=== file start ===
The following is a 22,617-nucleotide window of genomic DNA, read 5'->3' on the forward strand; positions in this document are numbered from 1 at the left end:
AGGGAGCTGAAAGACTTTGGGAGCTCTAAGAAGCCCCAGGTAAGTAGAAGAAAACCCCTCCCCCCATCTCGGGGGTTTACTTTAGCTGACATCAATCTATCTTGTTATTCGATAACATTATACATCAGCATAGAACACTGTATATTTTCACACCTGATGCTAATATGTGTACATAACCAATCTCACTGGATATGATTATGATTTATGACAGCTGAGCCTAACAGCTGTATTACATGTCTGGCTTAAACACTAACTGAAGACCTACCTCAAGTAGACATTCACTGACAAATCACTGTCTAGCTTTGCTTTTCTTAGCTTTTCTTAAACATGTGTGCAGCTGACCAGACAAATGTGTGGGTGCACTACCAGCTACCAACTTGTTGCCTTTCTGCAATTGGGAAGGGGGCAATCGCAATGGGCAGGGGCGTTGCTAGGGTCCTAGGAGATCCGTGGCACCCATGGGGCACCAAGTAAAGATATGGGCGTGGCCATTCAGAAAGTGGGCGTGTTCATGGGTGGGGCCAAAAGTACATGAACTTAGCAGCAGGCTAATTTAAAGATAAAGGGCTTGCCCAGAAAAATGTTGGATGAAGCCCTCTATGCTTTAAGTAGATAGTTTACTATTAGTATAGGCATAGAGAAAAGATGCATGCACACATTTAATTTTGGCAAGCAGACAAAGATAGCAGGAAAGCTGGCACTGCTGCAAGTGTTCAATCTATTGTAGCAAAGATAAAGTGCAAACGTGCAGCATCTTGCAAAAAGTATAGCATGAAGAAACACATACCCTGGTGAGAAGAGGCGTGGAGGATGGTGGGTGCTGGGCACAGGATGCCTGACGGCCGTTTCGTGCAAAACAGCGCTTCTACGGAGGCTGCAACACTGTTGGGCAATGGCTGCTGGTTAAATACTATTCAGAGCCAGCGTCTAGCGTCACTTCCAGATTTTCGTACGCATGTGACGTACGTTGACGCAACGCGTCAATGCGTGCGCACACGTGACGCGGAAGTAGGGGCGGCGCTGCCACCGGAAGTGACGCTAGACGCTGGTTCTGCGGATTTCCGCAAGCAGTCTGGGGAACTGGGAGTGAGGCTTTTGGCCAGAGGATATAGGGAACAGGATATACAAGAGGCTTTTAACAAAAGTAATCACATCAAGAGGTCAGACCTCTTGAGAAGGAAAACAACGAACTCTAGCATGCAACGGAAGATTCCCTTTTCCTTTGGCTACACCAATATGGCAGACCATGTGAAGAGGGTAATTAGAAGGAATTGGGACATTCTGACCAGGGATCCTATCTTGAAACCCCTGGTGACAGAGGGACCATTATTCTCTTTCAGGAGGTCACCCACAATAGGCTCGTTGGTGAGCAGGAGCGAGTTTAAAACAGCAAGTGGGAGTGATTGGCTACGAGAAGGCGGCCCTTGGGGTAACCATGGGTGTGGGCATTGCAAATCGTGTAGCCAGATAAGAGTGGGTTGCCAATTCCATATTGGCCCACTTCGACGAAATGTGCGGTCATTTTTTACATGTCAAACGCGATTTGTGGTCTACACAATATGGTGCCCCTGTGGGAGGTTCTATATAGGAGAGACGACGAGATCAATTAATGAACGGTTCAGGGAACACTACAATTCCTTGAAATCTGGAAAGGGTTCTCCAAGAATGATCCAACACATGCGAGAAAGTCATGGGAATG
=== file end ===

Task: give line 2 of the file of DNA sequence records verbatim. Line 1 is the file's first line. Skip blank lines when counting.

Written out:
AGGGAGCTGAAAGACTTTGGGAGCTCTAAGAAGCCCCAGGTAAGTAGAAGAAAACCCCTCCCCCCATCTCGGGGGTTTACTTTAGCTGACATCAATCTATCTTGTTATTCGATAACATTATACATCAGCATAGAACACTGTATATTTTCACACCTGATGCTAATATGTGTACATAACCAATCTCACTGGATATGATTATGATTTATGACAGCTGAGCCTAACAGCTGTATTACATGTCTGGCTTAAACACTAACTGAAGACCTACCTCAAGTAGACATTCACTGACAAATCACTGTCTAGCTTTGCTTTTCTTAGCTTTTCTTAAACATGTGTGCAGCTGACCAGACAAATGTGTGGGTGCACTACCAGCTACCAACTTGTTGCCTTTCTGCAATTGGGAAGGGGGCAATCGCAATGGGCAGGGGCGTTGCTAGGGTCCTAGGAGATCCGTGGCACCCATGGGGCACCAAGTAAAGATATGGGCGTGGCCATTCAGAAAGTGGGCGTGTTCATGGGTGGGGCCAAAAGTACATGAACTTAGCAGCAGGCTAATTTAAAGATAAAGGGCTTGCCCAGAAAAATGTTGGATGAAGCCCTCTATGCTTTAAGTAGATAGTTTACTATTAGTATAGGCATAGAGAAAAGATGCATGCACACATTTAATTTTGGCAAGCAGACAAAGATAGCAGGAAAGCTGGCACTGCTGCAAGTGTTCAATCTATTGTAGCAAAGATAAAGTGCAAACGTGCAGCATCTTGCAAAAAGTATAGCATGAAGAAACACATACCCTGGTGAGAAGAGGCGTGGAGGATGGTGGGTGCTGGGCACAGGATGCCTGACGGCCGTTTCGTGCAAAACAGCGCTTCTACGGAGGCTGCAACACTGTTGGGCAATGGCTGCTGGTTAAATACTATTCAGAGCCAGCGTCTAGCGTCACTTCCAGATTTTCGTACGCATGTGACGTACGTTGACGCAACGCGTCAATGCGTGCGCACACGTGACGCGGAAGTAGGGGCGGCGCTGCCACCGGAAGTGACGCTAGACGCTGGTTCTGCGGATTTCCGCAAGCAGTCTGGGGAACTGGGAGTGAGGCTTTTGGCCAGAGGATATAGGGAACAGGATATACAAGAGGCTTTTAACAAAAGTAATCACATCAAGAGGTCAGACCTCTTGAGAAGGAAAACAACGAACTCTAGCATGCAACGGAAGATTCCCTTTTCCTTTGGCTACACCAATATGGCAGACCATGTGAAGAGGGTAATTAGAAGGAATTGGGACATTCTGACCAGGGATCCTATCTTGAAACCCCTGGTGACAGAGGGACCATTATTCTCTTTCAGGAGGTCACCCACAATAGGCTCGTTGGTGAGCAGGAGCGAGTTTAAAACAGCAAGTGGGAGTGATTGGCTACGAGAAGGCGGCCCTTGGGGTAACCATGGGTGTGGGCATTGCAAATCGTGTAGCCAGATAAGAGTGGGTTGCCAATTCCATATTGGCCCACTTCGACGAAATGTGCGGTCATTTTTTACATGTCAAACGCGATTTGTGGTCTACACAATATGGTGCCCCTGTGGGAGGTTCTATATAGGAGAGACGACGAGATCAATTAATGAACGGTTCAGGGAACACTACAATTCCTTGAAATCTGGAAAGGGTTCTCCAAGAATGATCCAACACATGCGAGAAAGTCATGGGAATG